On the 19th of February, 2,000 people took to the streets of Oxford to protest traffic filters. In this protest, the phrase 15 minute cities was brought up often. A number of people on the protest and elsewhere, objected to the idea, saying it will limit freedom. It has even been described as many as a new conspiracy theory. But what are the traffic filters aiming to do? What exactly is a 15 minute city? And why is it so controversial?

Firstly, a 15 minute city is, simply put, an urban planning concept, where most daily necessities, such as schools, medical services, food shops, workplaces, and leisure activities, can be accessed easily through a 15 minute or less walk, or bicycle ride. This aims to reduce dependency on cars, while creating well designed public spaces, and ultimately, to improve the quality of life for residents.

Although Oxford traffic filter plans have frequently been linked to 15 minute cities (which are a proposal in the city councils local plan) this is incorrect. The traffic filters aim to reduce congestion- a common problem in Oxford. The traffic filters will mean people will have to use a different route at times (e.g. the ring road) - however they will still be able to drive to different parts of the city, meaning people will not be confined to their local area. There will also be no physical barriers. Instead, there will simply be cameras that can read number plates. Residents in Oxford will be able to apply for a permit to drive through the filters up to 100 days a year.

So why is there so much controversy over these plans- and over 15 minute cities? An MP even went so far as to say the idea was an ‘international socialist concept’ that will ‘limit our personal freedom.’ However, this is not the case. The idea of 15 minute cities, seeks to help, not to limit. It aims to provide resources, not dictate where people are allowed to go. In a plan for a 15 minute city public transport networks will be made better and more available; people will be able to move easily. Car movement will be more limited; but train, bus, bike, or walking will not be, and will be encouraged. People are allowed to move out of their zones; as stated, there will be no physical barriers of any sort. For Oxford, these plans will help the city hugely. Traffic congestions hurt the environment, and worsening the bus network. Oxford is a beautiful city; it’s much more beautiful when there aren’t clusters of cars everywhere you look. Furthermore; there is little need for cars in a place like Oxford. There are buses constantly running, and most places you can easily walk to. Cycling of course, is a popular mode of transport, as well as it being cost effective and relatively efficient, there are bicycle lanes on many streets. In fact, 30% of Oxford households do not own a car.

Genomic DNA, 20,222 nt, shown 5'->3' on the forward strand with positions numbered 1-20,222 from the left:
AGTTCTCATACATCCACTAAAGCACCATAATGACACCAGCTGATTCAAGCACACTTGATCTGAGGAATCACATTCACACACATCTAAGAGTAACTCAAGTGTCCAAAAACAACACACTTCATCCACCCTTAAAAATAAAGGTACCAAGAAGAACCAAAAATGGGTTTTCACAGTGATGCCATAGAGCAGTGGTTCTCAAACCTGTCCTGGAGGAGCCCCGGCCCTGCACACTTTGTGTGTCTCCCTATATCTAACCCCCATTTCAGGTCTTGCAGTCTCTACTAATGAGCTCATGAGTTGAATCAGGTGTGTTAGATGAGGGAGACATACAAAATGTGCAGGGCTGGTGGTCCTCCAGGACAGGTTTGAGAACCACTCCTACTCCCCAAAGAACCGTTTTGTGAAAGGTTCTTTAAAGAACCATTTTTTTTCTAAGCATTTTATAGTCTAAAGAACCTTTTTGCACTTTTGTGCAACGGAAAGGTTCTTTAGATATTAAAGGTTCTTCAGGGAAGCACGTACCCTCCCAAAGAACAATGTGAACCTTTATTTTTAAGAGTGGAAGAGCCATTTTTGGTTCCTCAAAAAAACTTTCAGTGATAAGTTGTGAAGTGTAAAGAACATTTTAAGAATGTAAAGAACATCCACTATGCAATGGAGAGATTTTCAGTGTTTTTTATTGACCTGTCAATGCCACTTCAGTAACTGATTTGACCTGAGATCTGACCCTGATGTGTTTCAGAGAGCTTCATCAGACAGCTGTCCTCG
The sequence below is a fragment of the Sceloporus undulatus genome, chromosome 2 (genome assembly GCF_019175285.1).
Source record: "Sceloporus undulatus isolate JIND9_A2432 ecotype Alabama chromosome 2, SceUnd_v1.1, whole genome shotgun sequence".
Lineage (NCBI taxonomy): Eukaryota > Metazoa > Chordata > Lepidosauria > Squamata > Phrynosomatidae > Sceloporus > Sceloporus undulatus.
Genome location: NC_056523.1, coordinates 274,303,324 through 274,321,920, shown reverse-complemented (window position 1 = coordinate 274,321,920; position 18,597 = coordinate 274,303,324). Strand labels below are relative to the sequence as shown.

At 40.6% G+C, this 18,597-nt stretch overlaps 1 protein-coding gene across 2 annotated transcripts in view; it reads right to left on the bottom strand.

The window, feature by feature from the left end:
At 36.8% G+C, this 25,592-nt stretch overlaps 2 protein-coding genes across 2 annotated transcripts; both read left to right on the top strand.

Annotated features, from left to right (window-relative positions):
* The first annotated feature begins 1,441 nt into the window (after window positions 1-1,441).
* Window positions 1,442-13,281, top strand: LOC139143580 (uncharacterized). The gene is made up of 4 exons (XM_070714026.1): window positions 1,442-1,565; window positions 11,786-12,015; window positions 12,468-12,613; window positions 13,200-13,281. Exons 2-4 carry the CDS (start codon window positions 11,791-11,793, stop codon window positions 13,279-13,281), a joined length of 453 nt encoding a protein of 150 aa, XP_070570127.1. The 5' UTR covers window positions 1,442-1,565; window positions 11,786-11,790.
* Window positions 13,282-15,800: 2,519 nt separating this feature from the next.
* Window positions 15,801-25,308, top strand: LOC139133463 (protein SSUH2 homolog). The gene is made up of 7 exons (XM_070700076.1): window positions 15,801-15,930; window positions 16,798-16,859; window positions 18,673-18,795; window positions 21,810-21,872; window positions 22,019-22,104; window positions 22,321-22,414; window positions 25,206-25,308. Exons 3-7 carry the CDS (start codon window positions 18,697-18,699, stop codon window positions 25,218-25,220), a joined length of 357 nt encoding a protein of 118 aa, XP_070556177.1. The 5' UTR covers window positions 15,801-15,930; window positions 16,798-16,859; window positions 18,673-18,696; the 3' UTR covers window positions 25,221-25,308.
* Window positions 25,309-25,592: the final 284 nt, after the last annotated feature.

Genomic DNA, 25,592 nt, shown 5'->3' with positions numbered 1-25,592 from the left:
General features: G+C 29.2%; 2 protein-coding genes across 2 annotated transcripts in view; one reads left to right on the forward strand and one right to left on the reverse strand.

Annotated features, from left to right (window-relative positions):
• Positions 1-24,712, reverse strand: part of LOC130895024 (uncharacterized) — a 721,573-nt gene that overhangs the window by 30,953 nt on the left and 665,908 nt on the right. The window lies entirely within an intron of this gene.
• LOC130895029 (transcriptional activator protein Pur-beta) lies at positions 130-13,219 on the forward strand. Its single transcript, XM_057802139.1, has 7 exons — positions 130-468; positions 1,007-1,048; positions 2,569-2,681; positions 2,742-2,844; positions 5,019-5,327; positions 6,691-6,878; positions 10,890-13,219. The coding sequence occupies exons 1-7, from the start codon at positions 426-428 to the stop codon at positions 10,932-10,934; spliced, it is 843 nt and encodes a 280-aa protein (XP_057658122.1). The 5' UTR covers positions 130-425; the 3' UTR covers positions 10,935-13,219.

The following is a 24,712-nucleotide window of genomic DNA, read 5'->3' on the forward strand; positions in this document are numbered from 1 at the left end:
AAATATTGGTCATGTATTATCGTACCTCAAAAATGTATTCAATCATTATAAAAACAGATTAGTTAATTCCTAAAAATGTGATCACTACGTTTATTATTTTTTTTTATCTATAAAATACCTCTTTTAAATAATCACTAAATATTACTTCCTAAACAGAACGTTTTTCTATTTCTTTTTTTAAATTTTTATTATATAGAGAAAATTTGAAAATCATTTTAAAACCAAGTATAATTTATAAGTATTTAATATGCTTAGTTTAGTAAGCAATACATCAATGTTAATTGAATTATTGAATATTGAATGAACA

But this design choice isn’t just good for Oxford; 15 minute cities and traffic filters have the ability to help people all over the world. Pollution ruins cities. It has been known to cause many health issues, such as asthma. In serious cases, such as certain cities in India, a thick smog hangs permanently above buildings; people have to wear face masks to avoid it. In the USA, vehicles cause 75% of pollution- worldwide, vehicles produce 27% of all greenhouse emissions. 15 minute cities will reduce the amount of pollution and emissions from vehicles drastically. It will also simply make things easier for people. Not everyone has a car and not everyone can access things that are far away easily. By having accessible and close services, it means people, especially groups such as the elderly, disabled, or even just those with busy schedules, will benefit hugely, while also building a sense of community. 15 minute cities may very well be the future; and from the sounds of it, that’s not a bad thing.